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I need to add a HTML style container in the section of a particular page, like so:


Although there are quite a few ways of doing this I was thinking about instantiating a HtmlControl from the System.Web.UI.HtmlControls namespace and simply render it on the page. However I only found the HtmlGenericControl to be the closest candidate - is there a more suitable control I can use or do I have to use another approach?

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up vote 3 down vote accepted

Try something like

HtmlGenericControl style = new HtmlGenericControl();
style.TagName = "style";
style.Attributes.Add("type", "text/css");
style.InnerHtml = "body{background-color:#000000;}";


Ivo Stoykov

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even though this is perfectly acceptable approach, it will create additional style block in the head and not reusing one already present, if one exists – Kris Ivanov Mar 19 '11 at 15:24
Is that really a problem? – Kyle Trauberman Mar 19 '11 at 15:34
not really, unless you are doing something on client side that expects single container for style in the head, of course there is optimization consideration where if you are adding large amount of style rules each will be wrapped in its own style block, in addition since most of the content is non-compiled code it would be easier to introduce syntactical errors – Kris Ivanov Mar 19 '11 at 15:37
It looks like the w3 specification on HTML 4.01 allows for multiple style containers in the head section so I don't think it really matters. Personally I would probably be more inclined to add my own style container in the head section, especially if I knew I didn't have complete control over the rendering of that page. Again, this is a simple example and there's a lot more to it. – Stig Perez Mar 19 '11 at 16:05

you can try this:

    var myStyle =
        new Style { ForeColor = System.Drawing.Color.FromArgb(255, 0, 0) };

    Page.Header.StyleSheet.CreateStyleRule(myStyle, this, ".myStyle");
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sorry K Ivanov, I posted this without thinking straight. Will this approach still work if the content is not supported by the Style class (referencing the control by id instead of class attribute)? – Stig Perez Mar 19 '11 at 15:31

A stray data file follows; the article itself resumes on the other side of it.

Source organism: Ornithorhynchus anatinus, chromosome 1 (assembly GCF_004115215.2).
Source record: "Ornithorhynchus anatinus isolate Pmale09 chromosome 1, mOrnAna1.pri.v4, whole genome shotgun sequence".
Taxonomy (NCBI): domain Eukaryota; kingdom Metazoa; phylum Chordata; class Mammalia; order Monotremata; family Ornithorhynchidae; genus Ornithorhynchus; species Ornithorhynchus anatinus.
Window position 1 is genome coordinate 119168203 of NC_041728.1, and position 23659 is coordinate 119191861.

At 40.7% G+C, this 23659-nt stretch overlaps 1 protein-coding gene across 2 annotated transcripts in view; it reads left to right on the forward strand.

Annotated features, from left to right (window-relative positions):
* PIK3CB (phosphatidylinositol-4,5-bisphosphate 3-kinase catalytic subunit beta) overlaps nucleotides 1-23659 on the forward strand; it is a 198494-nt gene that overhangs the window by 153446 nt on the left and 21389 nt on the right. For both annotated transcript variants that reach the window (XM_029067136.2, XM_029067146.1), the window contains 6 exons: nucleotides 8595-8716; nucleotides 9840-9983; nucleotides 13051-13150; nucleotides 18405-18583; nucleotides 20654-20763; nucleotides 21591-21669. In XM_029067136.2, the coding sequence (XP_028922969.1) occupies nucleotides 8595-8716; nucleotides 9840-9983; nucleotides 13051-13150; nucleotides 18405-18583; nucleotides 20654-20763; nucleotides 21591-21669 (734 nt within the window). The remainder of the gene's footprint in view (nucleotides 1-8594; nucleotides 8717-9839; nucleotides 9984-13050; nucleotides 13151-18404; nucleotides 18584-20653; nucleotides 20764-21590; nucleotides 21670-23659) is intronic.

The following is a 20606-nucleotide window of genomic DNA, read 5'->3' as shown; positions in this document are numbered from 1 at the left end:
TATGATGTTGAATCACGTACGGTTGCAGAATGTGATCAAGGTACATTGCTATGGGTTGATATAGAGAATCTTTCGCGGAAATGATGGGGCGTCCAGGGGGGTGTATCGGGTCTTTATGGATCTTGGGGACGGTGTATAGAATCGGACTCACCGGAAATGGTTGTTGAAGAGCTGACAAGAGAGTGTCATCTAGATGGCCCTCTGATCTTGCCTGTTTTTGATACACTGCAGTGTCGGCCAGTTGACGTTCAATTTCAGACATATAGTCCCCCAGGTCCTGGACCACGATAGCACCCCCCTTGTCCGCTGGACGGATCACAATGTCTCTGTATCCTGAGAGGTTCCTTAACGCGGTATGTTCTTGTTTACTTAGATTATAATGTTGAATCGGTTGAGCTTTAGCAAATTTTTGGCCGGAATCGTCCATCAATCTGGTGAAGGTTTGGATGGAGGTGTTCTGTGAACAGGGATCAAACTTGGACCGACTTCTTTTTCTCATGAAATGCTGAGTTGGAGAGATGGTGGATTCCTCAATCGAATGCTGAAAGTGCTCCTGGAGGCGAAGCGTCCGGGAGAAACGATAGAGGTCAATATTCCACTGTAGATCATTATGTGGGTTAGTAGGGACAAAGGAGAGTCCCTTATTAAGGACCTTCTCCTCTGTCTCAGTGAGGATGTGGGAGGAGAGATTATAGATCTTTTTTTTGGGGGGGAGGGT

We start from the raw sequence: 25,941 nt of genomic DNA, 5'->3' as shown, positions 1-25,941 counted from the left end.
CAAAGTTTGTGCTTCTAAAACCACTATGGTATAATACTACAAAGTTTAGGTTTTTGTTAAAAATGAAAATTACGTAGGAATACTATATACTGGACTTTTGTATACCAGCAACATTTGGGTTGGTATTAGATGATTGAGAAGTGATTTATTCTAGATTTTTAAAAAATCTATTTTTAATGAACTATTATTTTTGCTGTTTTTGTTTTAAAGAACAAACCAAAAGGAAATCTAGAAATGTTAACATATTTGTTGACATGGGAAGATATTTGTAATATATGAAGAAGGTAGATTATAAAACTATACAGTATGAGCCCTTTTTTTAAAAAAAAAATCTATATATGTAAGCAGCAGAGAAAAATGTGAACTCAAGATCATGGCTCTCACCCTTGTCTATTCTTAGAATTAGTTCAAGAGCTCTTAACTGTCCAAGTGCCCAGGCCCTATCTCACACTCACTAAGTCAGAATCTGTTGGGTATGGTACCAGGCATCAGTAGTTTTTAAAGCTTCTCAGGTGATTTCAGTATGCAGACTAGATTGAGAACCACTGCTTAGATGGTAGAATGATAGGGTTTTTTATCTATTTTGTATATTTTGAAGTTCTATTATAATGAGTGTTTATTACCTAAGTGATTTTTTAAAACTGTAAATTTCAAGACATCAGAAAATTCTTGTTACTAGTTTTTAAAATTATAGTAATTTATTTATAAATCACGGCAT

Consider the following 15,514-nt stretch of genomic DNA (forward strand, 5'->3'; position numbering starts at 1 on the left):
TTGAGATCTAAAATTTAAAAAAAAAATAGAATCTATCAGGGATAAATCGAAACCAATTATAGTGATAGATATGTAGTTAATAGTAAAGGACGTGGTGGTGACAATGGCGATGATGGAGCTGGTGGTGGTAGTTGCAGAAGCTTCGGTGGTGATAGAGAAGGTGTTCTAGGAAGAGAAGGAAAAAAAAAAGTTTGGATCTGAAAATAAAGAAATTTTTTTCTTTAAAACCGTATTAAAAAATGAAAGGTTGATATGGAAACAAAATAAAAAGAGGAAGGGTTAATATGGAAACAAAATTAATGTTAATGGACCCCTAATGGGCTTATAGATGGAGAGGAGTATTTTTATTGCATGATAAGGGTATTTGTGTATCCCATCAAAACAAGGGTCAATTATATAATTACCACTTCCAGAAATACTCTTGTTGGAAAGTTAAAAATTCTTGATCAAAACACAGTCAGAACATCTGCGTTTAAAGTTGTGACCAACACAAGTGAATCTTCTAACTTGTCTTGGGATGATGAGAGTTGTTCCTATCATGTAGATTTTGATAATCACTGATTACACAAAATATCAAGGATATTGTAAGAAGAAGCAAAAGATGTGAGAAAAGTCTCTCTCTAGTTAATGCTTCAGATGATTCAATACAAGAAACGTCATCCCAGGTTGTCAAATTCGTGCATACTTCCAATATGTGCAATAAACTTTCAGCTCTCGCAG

same thing apply to any selector, which is the 3rd parameter of IStyleSheet.CreateStyleRule Method, just pass "#mycontrol" – Kris Ivanov Mar 19 '11 at 15:39
okay, but what about CSS attributes that are not covered by a property, like "visibility"? – Stig Perez Mar 19 '11 at 15:48
that is the base class for other more specific control styles, perhaps if you tell us how this is going to be used, we can give you more precise answer – Kris Ivanov Mar 19 '11 at 17:15

You can use an HtmlGenericControl - or you can use a Literal if you want to.

A better way might be to insert this into your HTML Header using something like this code from

  protected void Page_Load(object sender, System.EventArgs e)

      // Create a Style object for the body of the page.
      Style bodyStyle = new Style();

      bodyStyle.ForeColor = System.Drawing.Color.Blue;
      bodyStyle.BackColor = System.Drawing.Color.LightGray;

      // Add the style rule named bodyStyle to the header 
      // of the current page. The rule is for the body HTML element.
      Page.Header.StyleSheet.CreateStyleRule(bodyStyle, null, "body");

      // Add the page title to the header element.
      Page.Header.Title = "HtmlHead Example"; 

share|improve this answer
As I wrote to K Ivanov I posted this without thinking straight. I updated the example so that it's more precise :-) – Stig Perez Mar 19 '11 at 15:33
CreateStyleRule should still work OK for you - just use "#mycontrol" for the third parameter. – Stuart Mar 19 '11 at 15:42
I noticed that there are only a handful of properties mapped to the CSS attribute. For instance I couldn't find any property mapped to "display". Do I have to add this another way? – Stig Perez Mar 19 '11 at 16:08
This post -… - suggests you can use .Add() on the Style object? Not sure that works though - sorry :/ – Stuart Mar 19 '11 at 17:22

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